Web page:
The People’s Republic of China (PRC) is a mighty engine of population growth, food production, and economic power. Since 1950, China’s population has more than doubled to 1.3 billion people and life expectancy has greatly increased. Once known for famines, China is now the world leader in many categories of food production including wheat, fruit, and meat. The PRC is the world’s second largest economy— behind only the United States. China is already number one in many industrial factors, such as energy consumption, coal burning, and steel production, and some Chinese leaders want to expand the economy by 400 percent in the next ten years. This new wealth comes with a high price. Many government officials, scholars, and citizens are concerned about China’s worsening environment. American experts are writing of “environmental refugees” and “environmental disaster” in describing one of the “world’s worst environments.”1 Satellite images show massive air pollution over China, and if the situation does not improve, the legitimacy of the central government may be jeopardized. Population growth, an increase in food production, and industrial expansion come with astounding environmental challenges and surprising responses.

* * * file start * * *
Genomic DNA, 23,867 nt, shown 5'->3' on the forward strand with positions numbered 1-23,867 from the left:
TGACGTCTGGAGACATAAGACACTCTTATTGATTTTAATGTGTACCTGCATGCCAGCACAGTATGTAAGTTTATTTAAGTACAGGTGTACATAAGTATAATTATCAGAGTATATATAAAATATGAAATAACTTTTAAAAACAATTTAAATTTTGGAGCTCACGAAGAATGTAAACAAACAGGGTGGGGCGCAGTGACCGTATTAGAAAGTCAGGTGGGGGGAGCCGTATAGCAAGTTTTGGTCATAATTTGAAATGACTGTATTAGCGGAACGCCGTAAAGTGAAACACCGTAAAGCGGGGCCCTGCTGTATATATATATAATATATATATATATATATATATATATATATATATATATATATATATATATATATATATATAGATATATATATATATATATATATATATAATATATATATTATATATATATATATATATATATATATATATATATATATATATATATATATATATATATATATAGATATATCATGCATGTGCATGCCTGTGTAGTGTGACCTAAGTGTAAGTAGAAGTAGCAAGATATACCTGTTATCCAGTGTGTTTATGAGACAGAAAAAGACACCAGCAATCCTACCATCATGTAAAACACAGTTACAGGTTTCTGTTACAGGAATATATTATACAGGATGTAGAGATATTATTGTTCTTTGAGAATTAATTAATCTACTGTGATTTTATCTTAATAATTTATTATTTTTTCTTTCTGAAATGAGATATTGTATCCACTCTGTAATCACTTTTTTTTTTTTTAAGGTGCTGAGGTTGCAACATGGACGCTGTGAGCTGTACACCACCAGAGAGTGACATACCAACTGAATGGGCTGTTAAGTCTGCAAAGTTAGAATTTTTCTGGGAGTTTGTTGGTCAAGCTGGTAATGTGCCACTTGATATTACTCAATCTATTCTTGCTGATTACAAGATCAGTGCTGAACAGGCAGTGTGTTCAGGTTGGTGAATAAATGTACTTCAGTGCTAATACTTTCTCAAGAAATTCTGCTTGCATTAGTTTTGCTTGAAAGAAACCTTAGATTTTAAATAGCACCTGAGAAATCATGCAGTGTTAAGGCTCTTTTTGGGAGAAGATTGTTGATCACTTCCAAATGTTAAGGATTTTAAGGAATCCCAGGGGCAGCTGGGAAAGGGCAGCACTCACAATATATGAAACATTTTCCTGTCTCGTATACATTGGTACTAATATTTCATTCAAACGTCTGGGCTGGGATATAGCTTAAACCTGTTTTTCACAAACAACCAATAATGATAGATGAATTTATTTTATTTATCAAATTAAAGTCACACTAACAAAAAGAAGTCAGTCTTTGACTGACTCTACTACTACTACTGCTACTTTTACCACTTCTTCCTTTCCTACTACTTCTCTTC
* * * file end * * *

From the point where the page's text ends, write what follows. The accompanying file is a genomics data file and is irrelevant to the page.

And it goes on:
China’s Environmental Challenges